Monmouth University in New Jersey said it would remove Woodrow Wilson's name from its marquee building after administrators, professors and students said that the former president held abhorrent views on race and reinstituted segregation in the federal workforce.

The decision contrasted with a vote by Princeton University's trustees in 2016 to keep Wilson's name on campus buildings and programs, despite student protests that led to a review of his legacy.

Monmouth's trustees also voted in 2016 to keep Wilson's name on an elaborate 1929 mansion that is the campus' crown jewel. But in the four years since, "the context has changed," Monmouth President Patrick Leahy said Saturday. "Wilson was a controversial politician, and I think it has heightened awareness in 2020 about some of his racist policies," he said.

The decision was a sign of the many ways that U.S. institutions are being forced to confront their links to racism amid the worldwide protests that followed the killing of George Floyd last month. Across the country, corporations, universities and government buildings have removed or reconsidered names, icons and symbols of racial oppression.

In Camden, N.J., officials announced they planned to rename Woodrow Wilson High School. "Our students will walk into a new building not tied to a building with a racist legacy," Camden Superintendent Katrina McCombs said.

Wilson served as president of Princeton and as governor of New Jersey before he was elected president of the United States in 1912. While he is perhaps best known as the architect of the League of Nations, the precursor to the United Nations, and is considered by some to be a founder of modern liberalism, his legacy has faced increasing scrutiny in recent years.

Historians, including some at Monmouth, have said that Wilson believed in white supremacy and advanced policies to support his racist worldview. A Democrat, he appointed a Cabinet that was heavy on Southern racists, including William McAdoo as treasury secretary and Albert Burleson as postmaster general, both of whom quickly pushed to segregate their departments, demoting and firing many black people.

"He was behind his own times on race, and many scholars have concluded that," said Hettie Williams, an assistant professor of African-American history at Monmouth, who was on a panel that recommended changing the building's name.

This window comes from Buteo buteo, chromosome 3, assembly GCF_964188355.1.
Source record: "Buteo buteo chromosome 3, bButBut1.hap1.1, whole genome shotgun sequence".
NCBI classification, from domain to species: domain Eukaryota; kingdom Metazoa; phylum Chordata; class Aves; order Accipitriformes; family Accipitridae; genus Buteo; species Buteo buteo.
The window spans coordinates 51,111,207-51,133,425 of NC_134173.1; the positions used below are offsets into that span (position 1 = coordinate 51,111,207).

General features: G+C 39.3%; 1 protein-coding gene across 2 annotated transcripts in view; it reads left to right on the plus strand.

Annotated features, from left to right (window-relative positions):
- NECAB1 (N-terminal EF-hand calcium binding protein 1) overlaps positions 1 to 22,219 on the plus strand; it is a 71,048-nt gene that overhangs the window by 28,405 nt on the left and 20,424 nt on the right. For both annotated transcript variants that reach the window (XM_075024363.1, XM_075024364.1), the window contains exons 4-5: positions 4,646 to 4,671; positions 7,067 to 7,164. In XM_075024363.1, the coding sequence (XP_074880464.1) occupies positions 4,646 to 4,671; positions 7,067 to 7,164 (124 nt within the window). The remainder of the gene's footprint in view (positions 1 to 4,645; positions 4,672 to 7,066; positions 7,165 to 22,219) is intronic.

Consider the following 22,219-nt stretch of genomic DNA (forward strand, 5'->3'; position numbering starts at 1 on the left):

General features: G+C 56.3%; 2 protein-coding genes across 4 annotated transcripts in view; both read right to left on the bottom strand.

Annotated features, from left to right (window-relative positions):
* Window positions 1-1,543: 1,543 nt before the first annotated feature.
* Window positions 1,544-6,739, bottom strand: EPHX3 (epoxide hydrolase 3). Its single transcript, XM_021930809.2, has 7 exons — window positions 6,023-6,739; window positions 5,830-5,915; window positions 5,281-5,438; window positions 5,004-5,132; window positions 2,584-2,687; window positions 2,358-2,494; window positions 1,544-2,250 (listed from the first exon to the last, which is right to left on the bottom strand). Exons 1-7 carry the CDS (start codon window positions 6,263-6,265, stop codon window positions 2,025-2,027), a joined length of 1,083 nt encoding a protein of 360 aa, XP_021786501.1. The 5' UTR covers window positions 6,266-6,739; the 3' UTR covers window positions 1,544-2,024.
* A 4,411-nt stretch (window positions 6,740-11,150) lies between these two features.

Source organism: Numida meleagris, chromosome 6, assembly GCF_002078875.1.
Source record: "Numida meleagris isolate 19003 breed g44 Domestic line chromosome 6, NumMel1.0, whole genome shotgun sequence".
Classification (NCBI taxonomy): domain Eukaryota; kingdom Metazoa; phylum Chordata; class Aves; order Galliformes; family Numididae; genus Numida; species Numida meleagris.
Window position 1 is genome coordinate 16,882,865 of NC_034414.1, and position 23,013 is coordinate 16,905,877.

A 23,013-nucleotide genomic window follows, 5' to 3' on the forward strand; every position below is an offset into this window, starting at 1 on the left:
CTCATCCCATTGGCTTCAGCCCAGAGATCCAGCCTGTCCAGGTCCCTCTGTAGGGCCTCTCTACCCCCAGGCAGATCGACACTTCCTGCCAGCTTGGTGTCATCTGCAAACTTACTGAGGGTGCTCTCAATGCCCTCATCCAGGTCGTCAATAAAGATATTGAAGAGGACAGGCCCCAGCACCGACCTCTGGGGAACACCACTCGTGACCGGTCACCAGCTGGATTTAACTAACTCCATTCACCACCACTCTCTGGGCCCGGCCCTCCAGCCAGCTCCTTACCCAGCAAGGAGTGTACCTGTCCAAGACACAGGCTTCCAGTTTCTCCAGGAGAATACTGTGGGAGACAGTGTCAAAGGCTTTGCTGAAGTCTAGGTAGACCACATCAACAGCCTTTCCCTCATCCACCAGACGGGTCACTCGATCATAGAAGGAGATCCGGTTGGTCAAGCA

Trustees gave Woodrow Wilson Hall a new name: the Great Hall at Shadow Lawn.

The building, Leahy noted, had only a tenuous connection to Wilson. It was built in 1929, five years after Wilson's death and two years after another mansion on the same site burned down. That mansion had been lent to Wilson during his 1916 re-election campaign and had been used as a presidential summer home.

In North Carolina, spectators in the state capital, Raleigh, cheered Sunday morning as work crews finished the job started by protesters Friday night and removed a Confederate statue from the top of a 75-foot monument.

Gov. Roy Cooper removed the statue Sunday morning and began taking down the obelisk on which it stood. Sunday's work follows the removal of two other Confederate statues on the State Capitol grounds in Raleigh on Saturday.

Cooper ordered the statues removed after protesters toppled two other Confederate statues Friday night, stringing one up by the neck and hanging it from a light pole.

"Monuments to white supremacy don't belong in places of allegiance, and it's past time that these painful memorials be moved in a legal, safe way," Cooper said.

In California, protesters over the weekend targeted statues and busts of former President Ulysses Grant, who commanded the Union Army that defeated the Confederacy; Francis Scott Key, who wrote "The Star-Spangled Banner"; and Spanish missionary Junipero Serra, who is credited with bringing Roman Catholicism to the western United States. Grant and Key were both slave owners at points in their lives.

And in New York, the bronze statue of Theodore Roosevelt, on horseback and flanked by an American Indian and an African, which has presided over the entrance to the American Museum of Natural History in New York since 1940, is coming down.

For many, the "Equestrian" statue had come to symbolize a painful legacy of colonial expansion and racial discrimination.